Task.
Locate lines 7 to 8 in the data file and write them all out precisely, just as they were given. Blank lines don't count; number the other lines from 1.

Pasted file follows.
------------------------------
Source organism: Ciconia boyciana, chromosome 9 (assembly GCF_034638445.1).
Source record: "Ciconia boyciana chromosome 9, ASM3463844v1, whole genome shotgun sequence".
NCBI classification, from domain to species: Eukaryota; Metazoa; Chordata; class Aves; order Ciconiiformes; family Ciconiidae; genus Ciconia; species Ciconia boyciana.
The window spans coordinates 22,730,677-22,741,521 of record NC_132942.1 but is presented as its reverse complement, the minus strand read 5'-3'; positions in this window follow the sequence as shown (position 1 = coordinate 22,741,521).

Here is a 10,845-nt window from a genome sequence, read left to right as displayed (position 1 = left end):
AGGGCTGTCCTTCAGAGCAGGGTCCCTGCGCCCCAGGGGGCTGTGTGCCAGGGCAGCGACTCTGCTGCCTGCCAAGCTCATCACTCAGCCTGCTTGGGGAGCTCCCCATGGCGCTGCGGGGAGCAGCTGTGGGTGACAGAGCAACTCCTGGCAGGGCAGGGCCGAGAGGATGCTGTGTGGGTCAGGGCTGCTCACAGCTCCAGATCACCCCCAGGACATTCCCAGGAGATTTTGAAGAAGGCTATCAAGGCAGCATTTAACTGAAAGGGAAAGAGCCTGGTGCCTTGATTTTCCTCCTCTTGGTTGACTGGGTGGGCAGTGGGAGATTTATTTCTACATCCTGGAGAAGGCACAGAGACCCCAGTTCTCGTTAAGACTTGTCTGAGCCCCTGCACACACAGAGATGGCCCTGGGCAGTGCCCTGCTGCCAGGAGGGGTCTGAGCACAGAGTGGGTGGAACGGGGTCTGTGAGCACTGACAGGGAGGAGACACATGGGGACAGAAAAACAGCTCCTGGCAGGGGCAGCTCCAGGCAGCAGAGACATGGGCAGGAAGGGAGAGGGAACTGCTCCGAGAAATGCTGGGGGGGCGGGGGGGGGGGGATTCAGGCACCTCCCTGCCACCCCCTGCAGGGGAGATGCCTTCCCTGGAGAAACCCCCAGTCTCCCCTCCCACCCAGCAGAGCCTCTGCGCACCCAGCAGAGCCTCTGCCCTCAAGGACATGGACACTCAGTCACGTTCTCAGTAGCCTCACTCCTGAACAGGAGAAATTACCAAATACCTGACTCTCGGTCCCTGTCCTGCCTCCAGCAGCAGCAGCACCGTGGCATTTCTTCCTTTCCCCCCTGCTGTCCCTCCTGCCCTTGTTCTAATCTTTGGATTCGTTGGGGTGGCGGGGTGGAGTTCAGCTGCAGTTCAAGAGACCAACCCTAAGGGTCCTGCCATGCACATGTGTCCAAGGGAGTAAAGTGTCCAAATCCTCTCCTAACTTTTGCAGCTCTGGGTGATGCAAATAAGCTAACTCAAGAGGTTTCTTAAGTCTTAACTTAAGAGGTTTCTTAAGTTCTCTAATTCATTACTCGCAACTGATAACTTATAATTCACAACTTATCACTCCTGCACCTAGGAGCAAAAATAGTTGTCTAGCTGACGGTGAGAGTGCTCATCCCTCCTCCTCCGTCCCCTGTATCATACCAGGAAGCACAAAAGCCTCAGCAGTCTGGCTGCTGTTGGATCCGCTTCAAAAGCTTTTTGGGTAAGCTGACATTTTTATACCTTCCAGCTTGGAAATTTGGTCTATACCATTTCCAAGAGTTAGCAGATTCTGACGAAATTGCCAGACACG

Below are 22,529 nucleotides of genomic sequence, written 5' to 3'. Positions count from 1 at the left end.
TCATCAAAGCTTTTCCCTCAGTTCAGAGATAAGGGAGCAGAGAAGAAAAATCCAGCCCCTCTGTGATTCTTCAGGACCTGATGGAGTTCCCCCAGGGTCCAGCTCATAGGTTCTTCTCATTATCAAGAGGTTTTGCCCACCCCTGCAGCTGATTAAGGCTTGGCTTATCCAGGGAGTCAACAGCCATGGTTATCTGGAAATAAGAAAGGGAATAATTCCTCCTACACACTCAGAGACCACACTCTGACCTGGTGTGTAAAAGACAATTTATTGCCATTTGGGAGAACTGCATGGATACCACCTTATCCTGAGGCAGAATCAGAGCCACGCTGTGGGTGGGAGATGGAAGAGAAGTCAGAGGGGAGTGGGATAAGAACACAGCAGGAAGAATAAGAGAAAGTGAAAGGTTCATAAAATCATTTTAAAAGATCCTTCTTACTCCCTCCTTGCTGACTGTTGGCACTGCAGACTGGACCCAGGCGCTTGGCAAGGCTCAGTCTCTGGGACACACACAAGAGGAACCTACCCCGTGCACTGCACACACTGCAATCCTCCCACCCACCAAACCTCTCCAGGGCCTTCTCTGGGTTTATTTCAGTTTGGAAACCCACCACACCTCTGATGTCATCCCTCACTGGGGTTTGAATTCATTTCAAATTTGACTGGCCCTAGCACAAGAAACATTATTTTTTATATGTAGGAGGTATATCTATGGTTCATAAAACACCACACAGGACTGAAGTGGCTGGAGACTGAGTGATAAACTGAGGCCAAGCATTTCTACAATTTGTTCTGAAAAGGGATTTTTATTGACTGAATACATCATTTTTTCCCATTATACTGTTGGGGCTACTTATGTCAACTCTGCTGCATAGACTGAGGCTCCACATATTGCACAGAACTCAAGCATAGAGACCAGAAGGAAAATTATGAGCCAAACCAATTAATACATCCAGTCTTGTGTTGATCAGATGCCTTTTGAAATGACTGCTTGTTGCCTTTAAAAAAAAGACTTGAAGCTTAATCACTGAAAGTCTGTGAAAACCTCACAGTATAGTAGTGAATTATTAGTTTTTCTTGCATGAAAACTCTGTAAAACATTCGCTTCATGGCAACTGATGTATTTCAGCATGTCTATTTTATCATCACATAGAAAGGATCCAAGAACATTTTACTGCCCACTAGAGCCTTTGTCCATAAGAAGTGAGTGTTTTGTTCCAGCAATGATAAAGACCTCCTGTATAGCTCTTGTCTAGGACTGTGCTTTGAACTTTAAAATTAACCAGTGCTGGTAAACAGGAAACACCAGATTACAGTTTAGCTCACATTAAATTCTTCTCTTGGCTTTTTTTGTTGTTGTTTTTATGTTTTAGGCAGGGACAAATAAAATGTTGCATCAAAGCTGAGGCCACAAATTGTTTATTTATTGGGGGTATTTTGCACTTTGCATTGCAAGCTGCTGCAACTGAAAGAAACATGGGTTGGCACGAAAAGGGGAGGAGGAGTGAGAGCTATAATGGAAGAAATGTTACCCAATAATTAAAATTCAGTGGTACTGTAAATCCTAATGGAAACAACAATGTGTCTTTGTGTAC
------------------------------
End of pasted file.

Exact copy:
Below are 22,529 nucleotides of genomic sequence, written 5' to 3'. Positions count from 1 at the left end.
TCATCAAAGCTTTTCCCTCAGTTCAGAGATAAGGGAGCAGAGAAGAAAAATCCAGCCCCTCTGTGATTCTTCAGGACCTGATGGAGTTCCCCCAGGGTCCAGCTCATAGGTTCTTCTCATTATCAAGAGGTTTTGCCCACCCCTGCAGCTGATTAAGGCTTGGCTTATCCAGGGAGTCAACAGCCATGGTTATCTGGAAATAAGAAAGGGAATAATTCCTCCTACACACTCAGAGACCACACTCTGACCTGGTGTGTAAAAGACAATTTATTGCCATTTGGGAGAACTGCATGGATACCACCTTATCCTGAGGCAGAATCAGAGCCACGCTGTGGGTGGGAGATGGAAGAGAAGTCAGAGGGGAGTGGGATAAGAACACAGCAGGAAGAATAAGAGAAAGTGAAAGGTTCATAAAATCATTTTAAAAGATCCTTCTTACTCCCTCCTTGCTGACTGTTGGCACTGCAGACTGGACCCAGGCGCTTGGCAAGGCTCAGTCTCTGGGACACACACAAGAGGAACCTACCCCGTGCACTGCACACACTGCAATCCTCCCACCCACCAAACCTCTCCAGGGCCTTCTCTGGGTTTATTTCAGTTTGGAAACCCACCACACCTCTGATGTCATCCCTCACTGGGGTTTGAATTCATTTCAAATTTGACTGGCCCTAGCACAAGAAACATTATTTTTTATATGTAGGAGGTATATCTATGGTTCATAAAACACCACACAGGACTGAAGTGGCTGGAGACTGAGTGATAAACTGAGGCCAAGCATTTCTACAATTTGTTCTGAAAAGGGATTTTTATTGACTGAATACATCATTTTTTCCCATTATACTGTTGGGGCTACTTATGTCAACTCTGCTGCATAGACTGAGGCTCCACATATTGCACAGAACTCAAGCATAGAGACCAGAAGGAAAATTATGAGCCAAACCAATTAATACATCCAGTCTTGTGTTGATCAGATGCCTTTTGAAATGACTGCTTGTTGCCTTTAAAAAAAAGACTTGAAGCTTAATCACTGAAAGTCTGTGAAAACCTCACAGTATAGTAGTGAATTATTAGTTTTTCTTGCATGAAAACTCTGTAAAACATTCGCTTCATGGCAACTGATGTATTTCAGCATGTCTATTTTATCATCACATAGAAAGGATCCAAGAACATTTTACTGCCCACTAGAGCCTTTGTCCATAAGAAGTGAGTGTTTTGTTCCAGCAATGATAAAGACCTCCTGTATAGCTCTTGTCTAGGACTGTGCTTTGAACTTTAAAATTAACCAGTGCTGGTAAACAGGAAACACCAGATTACAGTTTAGCTCACATTAAATTCTTCTCTTGGCTTTTTTTGTTGTTGTTTTTATGTTTTAGGCAGGGACAAATAAAATGTTGCATCAAAGCTGAGGCCACAAATTGTTTATTTATTGGGGGTATTTTGCACTTTGCATTGCAAGCTGCTGCAACTGAAAGAAACATGGGTTGGCACGAAAAGGGGAGGAGGAGTGAGAGCTATAATGGAAGAAATGTTACCCAATAATTAAAATTCAGTGGTACTGTAAATCCTAATGGAAACAACAATGTGTCTTTGTGTAC